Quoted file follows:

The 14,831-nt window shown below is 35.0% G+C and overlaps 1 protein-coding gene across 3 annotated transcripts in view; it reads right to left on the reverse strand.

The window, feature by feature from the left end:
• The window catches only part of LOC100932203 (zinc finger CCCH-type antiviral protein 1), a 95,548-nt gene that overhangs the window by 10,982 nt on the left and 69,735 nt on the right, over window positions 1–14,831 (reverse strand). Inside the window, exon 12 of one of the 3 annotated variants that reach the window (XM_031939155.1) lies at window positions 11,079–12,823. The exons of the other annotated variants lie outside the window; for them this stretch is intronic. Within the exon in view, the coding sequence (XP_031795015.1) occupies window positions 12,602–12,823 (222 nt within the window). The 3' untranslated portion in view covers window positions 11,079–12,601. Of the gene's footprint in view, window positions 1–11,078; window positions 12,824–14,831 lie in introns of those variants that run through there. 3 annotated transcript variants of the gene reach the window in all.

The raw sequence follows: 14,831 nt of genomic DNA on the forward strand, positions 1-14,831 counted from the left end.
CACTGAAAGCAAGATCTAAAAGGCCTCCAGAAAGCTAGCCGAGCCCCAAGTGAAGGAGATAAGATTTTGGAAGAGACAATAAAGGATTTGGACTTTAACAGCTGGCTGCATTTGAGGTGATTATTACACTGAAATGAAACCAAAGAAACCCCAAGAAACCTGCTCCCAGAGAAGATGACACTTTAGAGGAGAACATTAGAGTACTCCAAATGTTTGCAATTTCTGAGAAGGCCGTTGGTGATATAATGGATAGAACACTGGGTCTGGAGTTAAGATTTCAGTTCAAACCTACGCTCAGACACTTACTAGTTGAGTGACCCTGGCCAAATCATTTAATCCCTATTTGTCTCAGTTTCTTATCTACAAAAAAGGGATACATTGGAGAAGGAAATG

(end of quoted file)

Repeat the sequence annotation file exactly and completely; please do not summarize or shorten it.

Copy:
The 14,831-nt window shown below is 35.0% G+C and overlaps 1 protein-coding gene across 3 annotated transcripts in view; it reads right to left on the reverse strand.

The window, feature by feature from the left end:
• The window catches only part of LOC100932203 (zinc finger CCCH-type antiviral protein 1), a 95,548-nt gene that overhangs the window by 10,982 nt on the left and 69,735 nt on the right, over window positions 1–14,831 (reverse strand). Inside the window, exon 12 of one of the 3 annotated variants that reach the window (XM_031939155.1) lies at window positions 11,079–12,823. The exons of the other annotated variants lie outside the window; for them this stretch is intronic. Within the exon in view, the coding sequence (XP_031795015.1) occupies window positions 12,602–12,823 (222 nt within the window). The 3' untranslated portion in view covers window positions 11,079–12,601. Of the gene's footprint in view, window positions 1–11,078; window positions 12,824–14,831 lie in introns of those variants that run through there. 3 annotated transcript variants of the gene reach the window in all.

The raw sequence follows: 14,831 nt of genomic DNA on the forward strand, positions 1-14,831 counted from the left end.
CACTGAAAGCAAGATCTAAAAGGCCTCCAGAAAGCTAGCCGAGCCCCAAGTGAAGGAGATAAGATTTTGGAAGAGACAATAAAGGATTTGGACTTTAACAGCTGGCTGCATTTGAGGTGATTATTACACTGAAATGAAACCAAAGAAACCCCAAGAAACCTGCTCCCAGAGAAGATGACACTTTAGAGGAGAACATTAGAGTACTCCAAATGTTTGCAATTTCTGAGAAGGCCGTTGGTGATATAATGGATAGAACACTGGGTCTGGAGTTAAGATTTCAGTTCAAACCTACGCTCAGACACTTACTAGTTGAGTGACCCTGGCCAAATCATTTAATCCCTATTTGTCTCAGTTTCTTATCTACAAAAAAGGGATACATTGGAGAAGGAAATG